“Twenty years of democracy,” Vetfaan sighs, “and still some people consider the value of a cellphone or a wallet to be worth more than a human life.” He points at the lead article in The Upington Post about the murder of Senzo Meyiwa, the captain of the national soccer team.
“There’s something fishy about that.” Gertruida reads the article with a creased brow. “Why is this policeman – Norman Taioe – so quick to say that the motive was robbery? I mean, have they concluded their investigations? I think he’s far too anxious to tell the public that it wasn’t a hit or an assassination.” She drops her shoulders in helpless protest: “I suppose South Africa is the only country where a botched hijack or robbery is accepted as a cause of death. An almost-natural cause of death, I may add; as if it were something like cancer or old-age. Oh you know old So-and-so? Ja, it’s sad, man. They got him at the intersection. Nothing you can do about it, hey? Life goes on…” Her tone contains equal amounts of sarcasm and sadness.
“Well, no police force can cope with 17,000 murders per year. That’s about 50 cases per day!” Nothing gets Sersant Dreyer so upset as the crime statistics in the country. “It is an impossible situation. Take the Pistorius trial – it took the state eighteen month’s worth of investigation and almost a year in court – and 15 million Rands – to decide to jail him for five years. And let me remind you: his situation was simpler – because there was no question about who pulled the trigger. And the Dewani case? It started in 2010, didn’t it? Now – add 50 new murder dockets per day to the overworked and understaffed police force’s workload, and think about it. How, in heaven’s name, can they hope to cope? I’m not even talking about the 65,000 sexual offences per year. A woman gets raped every four minutes in this country… Heaven help us if we manage to convict even just half of those offenders – we’ll have to build prisons, train a whole new generation of warders and drain the Reserve Bank in trying to rehabilitate the unrehabitable.”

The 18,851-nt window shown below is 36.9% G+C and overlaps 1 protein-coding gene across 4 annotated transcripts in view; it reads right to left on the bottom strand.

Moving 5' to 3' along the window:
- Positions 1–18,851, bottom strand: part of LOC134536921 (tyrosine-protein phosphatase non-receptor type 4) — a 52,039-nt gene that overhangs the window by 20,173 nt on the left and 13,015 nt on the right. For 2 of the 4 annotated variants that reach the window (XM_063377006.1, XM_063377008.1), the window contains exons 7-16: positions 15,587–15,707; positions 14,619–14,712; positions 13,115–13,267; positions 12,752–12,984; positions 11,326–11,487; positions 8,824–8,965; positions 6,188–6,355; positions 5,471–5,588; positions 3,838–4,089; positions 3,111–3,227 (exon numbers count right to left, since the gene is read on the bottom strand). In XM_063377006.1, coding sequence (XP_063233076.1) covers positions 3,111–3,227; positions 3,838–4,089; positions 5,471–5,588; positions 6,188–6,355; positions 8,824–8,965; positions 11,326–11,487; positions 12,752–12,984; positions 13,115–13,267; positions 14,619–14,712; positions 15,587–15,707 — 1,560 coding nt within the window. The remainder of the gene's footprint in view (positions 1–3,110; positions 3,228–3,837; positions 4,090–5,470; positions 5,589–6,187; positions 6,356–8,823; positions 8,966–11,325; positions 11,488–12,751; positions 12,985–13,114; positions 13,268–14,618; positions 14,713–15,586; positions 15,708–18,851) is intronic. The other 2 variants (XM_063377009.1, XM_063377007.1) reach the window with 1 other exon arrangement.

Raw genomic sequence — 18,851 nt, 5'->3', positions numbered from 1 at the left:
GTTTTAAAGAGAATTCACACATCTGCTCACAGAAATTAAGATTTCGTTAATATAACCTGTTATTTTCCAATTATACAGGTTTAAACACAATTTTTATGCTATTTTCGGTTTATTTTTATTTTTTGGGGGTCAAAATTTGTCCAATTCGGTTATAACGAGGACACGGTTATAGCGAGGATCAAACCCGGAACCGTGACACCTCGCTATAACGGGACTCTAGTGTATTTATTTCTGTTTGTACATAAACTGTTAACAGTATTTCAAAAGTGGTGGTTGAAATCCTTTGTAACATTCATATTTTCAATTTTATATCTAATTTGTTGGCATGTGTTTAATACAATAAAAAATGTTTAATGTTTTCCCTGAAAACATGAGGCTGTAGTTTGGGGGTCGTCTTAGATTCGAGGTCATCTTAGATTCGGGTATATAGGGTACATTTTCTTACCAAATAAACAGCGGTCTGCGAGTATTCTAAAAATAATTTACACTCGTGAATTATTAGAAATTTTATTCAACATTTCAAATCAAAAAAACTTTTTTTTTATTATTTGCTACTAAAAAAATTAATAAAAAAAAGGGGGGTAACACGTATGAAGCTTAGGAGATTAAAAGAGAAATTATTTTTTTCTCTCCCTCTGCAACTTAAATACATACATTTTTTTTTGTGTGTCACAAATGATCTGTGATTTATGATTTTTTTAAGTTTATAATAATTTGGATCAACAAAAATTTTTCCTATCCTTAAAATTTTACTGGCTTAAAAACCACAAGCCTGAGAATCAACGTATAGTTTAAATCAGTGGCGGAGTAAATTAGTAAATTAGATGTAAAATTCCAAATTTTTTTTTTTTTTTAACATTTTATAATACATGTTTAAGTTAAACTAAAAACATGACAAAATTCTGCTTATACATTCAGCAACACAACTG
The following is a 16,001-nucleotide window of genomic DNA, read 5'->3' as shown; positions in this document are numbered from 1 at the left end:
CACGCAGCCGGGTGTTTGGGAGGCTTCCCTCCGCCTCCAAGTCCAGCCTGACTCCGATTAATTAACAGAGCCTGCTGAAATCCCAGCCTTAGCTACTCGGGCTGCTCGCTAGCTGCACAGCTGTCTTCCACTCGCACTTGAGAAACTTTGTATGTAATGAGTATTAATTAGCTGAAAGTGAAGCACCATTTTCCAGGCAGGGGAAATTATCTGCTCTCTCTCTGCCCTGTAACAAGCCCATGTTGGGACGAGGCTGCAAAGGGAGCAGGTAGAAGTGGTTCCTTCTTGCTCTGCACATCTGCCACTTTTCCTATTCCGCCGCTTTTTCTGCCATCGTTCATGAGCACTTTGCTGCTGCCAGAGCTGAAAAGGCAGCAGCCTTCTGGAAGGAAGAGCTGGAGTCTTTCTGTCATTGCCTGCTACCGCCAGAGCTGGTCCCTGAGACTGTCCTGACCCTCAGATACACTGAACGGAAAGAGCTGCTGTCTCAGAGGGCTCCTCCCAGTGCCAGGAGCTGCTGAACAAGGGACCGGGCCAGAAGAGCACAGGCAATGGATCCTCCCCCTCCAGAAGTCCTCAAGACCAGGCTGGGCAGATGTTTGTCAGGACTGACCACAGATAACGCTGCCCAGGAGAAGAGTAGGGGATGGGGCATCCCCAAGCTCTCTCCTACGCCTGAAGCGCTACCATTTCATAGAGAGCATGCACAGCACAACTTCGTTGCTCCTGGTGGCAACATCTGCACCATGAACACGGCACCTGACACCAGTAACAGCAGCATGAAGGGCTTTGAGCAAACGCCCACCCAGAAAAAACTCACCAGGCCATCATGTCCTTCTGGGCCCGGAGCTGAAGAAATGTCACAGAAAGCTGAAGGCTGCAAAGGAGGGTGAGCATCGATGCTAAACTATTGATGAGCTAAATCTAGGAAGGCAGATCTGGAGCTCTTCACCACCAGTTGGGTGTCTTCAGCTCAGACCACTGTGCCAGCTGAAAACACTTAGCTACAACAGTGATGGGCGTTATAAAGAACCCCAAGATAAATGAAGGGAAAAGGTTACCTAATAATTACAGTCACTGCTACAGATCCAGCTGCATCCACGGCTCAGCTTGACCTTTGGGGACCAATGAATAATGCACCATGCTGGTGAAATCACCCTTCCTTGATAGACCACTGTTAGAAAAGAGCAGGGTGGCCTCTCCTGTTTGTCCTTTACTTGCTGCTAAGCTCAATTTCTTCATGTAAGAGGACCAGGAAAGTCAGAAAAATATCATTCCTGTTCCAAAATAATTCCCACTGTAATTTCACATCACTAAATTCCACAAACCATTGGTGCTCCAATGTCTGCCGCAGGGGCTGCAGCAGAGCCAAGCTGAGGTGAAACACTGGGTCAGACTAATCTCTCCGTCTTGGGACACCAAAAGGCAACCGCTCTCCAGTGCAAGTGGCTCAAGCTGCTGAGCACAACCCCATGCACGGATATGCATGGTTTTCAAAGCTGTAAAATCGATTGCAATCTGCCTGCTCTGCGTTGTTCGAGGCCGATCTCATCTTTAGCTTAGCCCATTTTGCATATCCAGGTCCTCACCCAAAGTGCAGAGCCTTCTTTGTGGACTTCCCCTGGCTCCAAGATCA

“It’s the moral fibre in the country. It’s decayed beyond the point of repair.” From under the gathered bushy brow, Servaas surveys the group at the bar. “And let me tell you: a country is only governable when the leadership is healthy and strong. Why do you think we have such horrible statistics regarding abuse, molestation and murder? It’s of no use to blame the policemen or the prosecuting authorities – although the commissioner has repeatedly stated that even here you’d find corrupt officials. No, my friends, if the government started acting, we’d see some changes.”
“So, what do you suggest? That some minister says something about enough being enough? That the parliament issues a statement? Or that the president starts growling at the populace?” Kleinpiet’s cynical laugh is completely without humour.
“Well, that would be a start. But, let me remind you of the old saying: a fish starts rotting from the head downwards. Look at central government – how many more scandals do we need to live through? And what about municipalities? There was an article in June that stated: ‘ governance in most municipalities in the country is in shambles and is worsened by the political interference in administration.‘” Gertruida’s ability to quote verbatim is sometimes shocking. “And then you look at schools, hospitals, service delivery…only to realise we live in a country where the downhill slope has become too steep. We simply can’t hold on to the Mandela’s utopia any longer. We’ve lost the war with crime, and now we have to live in this mess.”
“And still, after twenty years, they blame Apartheid! It doesn’t make sense.”
“Well, I feel very sorry for the Meyiwa family, for Bafana and for all of us who admired the goal keeper so much. While we can blame the system, it is always the individuals who suffer. And don’t think the media will be kind: they’ll keep on digging into the poor man’s private life to find sordid allegations to scream from the headlines. The fact is: nothing will bring Anni Dewani, Reeva Steenkamp or Senzo Meyiwa back. The country is bleeding, people are dying…and the fish is rotting away quietly.”
At Oudoom’s suggestion, the observe a moment of silence, praying for the relatives of a great sportsman and all the victims of the wave of senseless crimes that has engulfed the country. And then, in a hushed and almost inaudible whisper, Oudoom asks that the The Great Fisherman bless us with a net full of healthy fish for a change…please…
“….Walk on through the wind
Walk on through the rain
Though your dreams be tossed and blown…”